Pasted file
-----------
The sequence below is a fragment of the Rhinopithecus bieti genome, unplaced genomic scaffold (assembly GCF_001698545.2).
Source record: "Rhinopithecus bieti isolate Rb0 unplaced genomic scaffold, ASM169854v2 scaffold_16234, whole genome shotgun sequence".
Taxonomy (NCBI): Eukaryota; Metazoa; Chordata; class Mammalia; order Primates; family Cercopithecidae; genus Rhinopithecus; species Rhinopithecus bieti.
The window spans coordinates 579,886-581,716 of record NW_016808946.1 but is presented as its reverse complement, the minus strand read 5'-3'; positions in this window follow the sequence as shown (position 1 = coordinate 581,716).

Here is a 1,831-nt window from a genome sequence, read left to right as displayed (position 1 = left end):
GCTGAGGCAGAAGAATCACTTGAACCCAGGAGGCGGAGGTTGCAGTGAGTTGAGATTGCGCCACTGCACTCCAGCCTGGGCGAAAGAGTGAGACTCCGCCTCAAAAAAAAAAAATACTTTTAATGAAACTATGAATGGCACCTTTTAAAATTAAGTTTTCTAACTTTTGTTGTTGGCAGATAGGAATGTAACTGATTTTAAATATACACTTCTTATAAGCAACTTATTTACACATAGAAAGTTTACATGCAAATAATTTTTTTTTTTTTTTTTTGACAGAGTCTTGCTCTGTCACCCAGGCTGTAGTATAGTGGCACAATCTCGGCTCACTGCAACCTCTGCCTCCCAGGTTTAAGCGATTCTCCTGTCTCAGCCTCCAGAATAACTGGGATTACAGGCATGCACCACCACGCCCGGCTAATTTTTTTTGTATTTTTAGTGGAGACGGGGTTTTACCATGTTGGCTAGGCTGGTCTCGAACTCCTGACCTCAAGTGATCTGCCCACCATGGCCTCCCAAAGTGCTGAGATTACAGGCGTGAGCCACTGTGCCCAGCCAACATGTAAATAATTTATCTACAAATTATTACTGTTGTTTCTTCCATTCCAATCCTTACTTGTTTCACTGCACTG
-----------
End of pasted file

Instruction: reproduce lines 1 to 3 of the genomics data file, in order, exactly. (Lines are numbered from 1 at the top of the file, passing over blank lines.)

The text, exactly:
The sequence below is a fragment of the Rhinopithecus bieti genome, unplaced genomic scaffold (assembly GCF_001698545.2).
Source record: "Rhinopithecus bieti isolate Rb0 unplaced genomic scaffold, ASM169854v2 scaffold_16234, whole genome shotgun sequence".
Taxonomy (NCBI): Eukaryota; Metazoa; Chordata; class Mammalia; order Primates; family Cercopithecidae; genus Rhinopithecus; species Rhinopithecus bieti.